Less Liberty in Philly
Violent youth mobs prompt curfew — and debate over whether it’ll work
By Karen Keller
August 10, 2011
So much for brotherly love. Violent youth gangs have gotten so bad in Philadelphia that police plan on injecting a heavy dose of tough love in the form of a 9 p.m. youth curfew on weekends. But curfews don’t work, a criminal justice researcher told The Daily. And using the term “flash mobs” — as most media outlets have been calling groups who use social media to organize public violence — isn’t helping either, two new media experts said.
July 29 was a bad day in Philly. About two dozen youths robbed and beat random people downtown. One man was kicked so hard that he ended up with a fractured skull. Police eventually made four arrests — including an 11-year-old.
Mayor Michael Nutter had harsh words for the black community and the unruly youth.
“You have damaged your own race,” said Nutter, who is black.
Police plan to fine parents of kids out past curfew, and they also plan to keep youth centers open later on the weekend.
But in a study of “several hundred” criminal justice administrators, curfews were tied “dead last” at the bottom of the list of effective youth crime-prevention tools, said Jeffrey Butts, director for the Research and Evaluation Center at John Jay College of Criminal Justice in New York.
“The only people that think [curfews are] effective are police chiefs and mayors — because it sounds good,” he said.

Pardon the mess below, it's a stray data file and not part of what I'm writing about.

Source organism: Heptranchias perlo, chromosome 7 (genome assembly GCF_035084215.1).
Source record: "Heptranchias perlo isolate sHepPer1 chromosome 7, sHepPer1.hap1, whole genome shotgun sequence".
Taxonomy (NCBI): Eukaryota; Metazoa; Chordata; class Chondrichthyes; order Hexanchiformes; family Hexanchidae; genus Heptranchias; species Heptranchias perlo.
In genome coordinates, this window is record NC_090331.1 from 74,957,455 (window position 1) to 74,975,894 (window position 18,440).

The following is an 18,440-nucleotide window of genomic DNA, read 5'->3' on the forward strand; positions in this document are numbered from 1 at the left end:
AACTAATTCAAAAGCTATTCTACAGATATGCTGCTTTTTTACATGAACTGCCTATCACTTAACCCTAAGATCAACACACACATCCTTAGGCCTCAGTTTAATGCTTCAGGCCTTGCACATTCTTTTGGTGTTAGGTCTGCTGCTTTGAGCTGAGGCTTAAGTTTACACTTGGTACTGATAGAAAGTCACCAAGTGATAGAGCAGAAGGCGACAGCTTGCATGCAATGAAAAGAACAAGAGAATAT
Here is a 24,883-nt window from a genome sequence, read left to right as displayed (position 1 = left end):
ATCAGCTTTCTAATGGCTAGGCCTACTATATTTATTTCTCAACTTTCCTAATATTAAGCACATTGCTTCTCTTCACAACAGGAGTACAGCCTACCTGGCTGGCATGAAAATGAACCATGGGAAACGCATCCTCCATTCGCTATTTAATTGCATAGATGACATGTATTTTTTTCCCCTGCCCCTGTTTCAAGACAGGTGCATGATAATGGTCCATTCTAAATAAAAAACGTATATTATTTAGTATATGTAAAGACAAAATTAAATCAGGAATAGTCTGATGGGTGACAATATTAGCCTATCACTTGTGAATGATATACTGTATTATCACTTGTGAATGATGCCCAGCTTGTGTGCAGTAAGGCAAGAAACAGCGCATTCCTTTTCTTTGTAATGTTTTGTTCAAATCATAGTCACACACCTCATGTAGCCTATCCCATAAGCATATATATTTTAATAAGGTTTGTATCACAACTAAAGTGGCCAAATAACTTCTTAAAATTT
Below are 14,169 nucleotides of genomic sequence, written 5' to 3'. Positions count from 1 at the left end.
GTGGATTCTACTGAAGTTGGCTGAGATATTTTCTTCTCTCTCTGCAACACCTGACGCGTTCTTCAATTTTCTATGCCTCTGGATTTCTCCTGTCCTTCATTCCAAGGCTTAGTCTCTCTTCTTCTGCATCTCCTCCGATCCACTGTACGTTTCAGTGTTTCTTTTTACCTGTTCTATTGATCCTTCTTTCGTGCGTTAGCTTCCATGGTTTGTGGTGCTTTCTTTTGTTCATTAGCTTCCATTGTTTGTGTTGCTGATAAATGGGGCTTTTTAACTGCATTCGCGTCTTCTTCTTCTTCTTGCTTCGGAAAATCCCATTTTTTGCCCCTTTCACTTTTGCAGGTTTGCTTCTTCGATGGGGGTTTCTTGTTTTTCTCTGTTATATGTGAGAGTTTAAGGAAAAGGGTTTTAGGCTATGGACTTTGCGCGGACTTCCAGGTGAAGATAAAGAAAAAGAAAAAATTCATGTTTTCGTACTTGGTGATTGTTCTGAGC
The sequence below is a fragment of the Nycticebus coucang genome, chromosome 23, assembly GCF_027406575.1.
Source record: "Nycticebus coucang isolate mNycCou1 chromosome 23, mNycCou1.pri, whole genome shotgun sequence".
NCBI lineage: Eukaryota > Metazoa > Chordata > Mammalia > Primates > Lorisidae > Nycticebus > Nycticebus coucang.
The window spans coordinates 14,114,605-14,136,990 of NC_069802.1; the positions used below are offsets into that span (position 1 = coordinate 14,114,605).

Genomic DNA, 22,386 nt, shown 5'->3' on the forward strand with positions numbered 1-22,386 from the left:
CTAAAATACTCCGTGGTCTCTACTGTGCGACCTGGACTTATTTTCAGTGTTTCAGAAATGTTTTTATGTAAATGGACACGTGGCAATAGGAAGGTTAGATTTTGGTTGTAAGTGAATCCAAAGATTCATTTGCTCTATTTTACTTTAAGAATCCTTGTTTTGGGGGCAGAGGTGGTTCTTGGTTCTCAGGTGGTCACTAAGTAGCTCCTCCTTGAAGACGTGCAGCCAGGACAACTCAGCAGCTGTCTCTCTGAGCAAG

Butts claims research shows curfews eat away at police resources and cops often end up using racial profiling to decide which kids to arrest, he said. Then the kids who get arrested over curfew violations are brought into the criminal justice system prematurely.
“You’re risking their future [by arresting a kid] more than being in the flash mob,” Butts said.
Charles Williams, a youth violence expert at Drexel University who works with Philadelphia police, said he’s happy the city is starting a curfew — but admits it’s only a part of the solution.
“This is a problem that can’t be solved through government prevention, only family and community intervention,” Williams said.
Youth “flash mob” violence is a phenomenon happening all over the country: in Chicago’s most touristy area, and at the Wisconsin State Fair last week. Cleveland and other towns have banned flash mobs altogether — a move new media experts call ridiculous.
Bill Wasik, a magazine editor who coined the term “flash mob” in 2003, said it’s unconstitutional to ban people’s right to assemble.
Wasik used email to organize the first “flash mob” when he got a crowd of people to go to a Manhattan Macy’s and pretend they were interested in buying the same rug.
“The media is making people fear the technology,” said Wasik, editor at Wired magazine and author of “And Then There’s This: How Stories Live and Die in Viral Culture.”
“At this point, social media is how we do anything,” he said. “If you’re in a situation where you want to cause trouble then you’re going to use social media also.”
Besides, not every large gathering leads to bad things.
“The Cairo flash mob had a very good result,” said Paul Levinson, communications and media professor at Fordham University.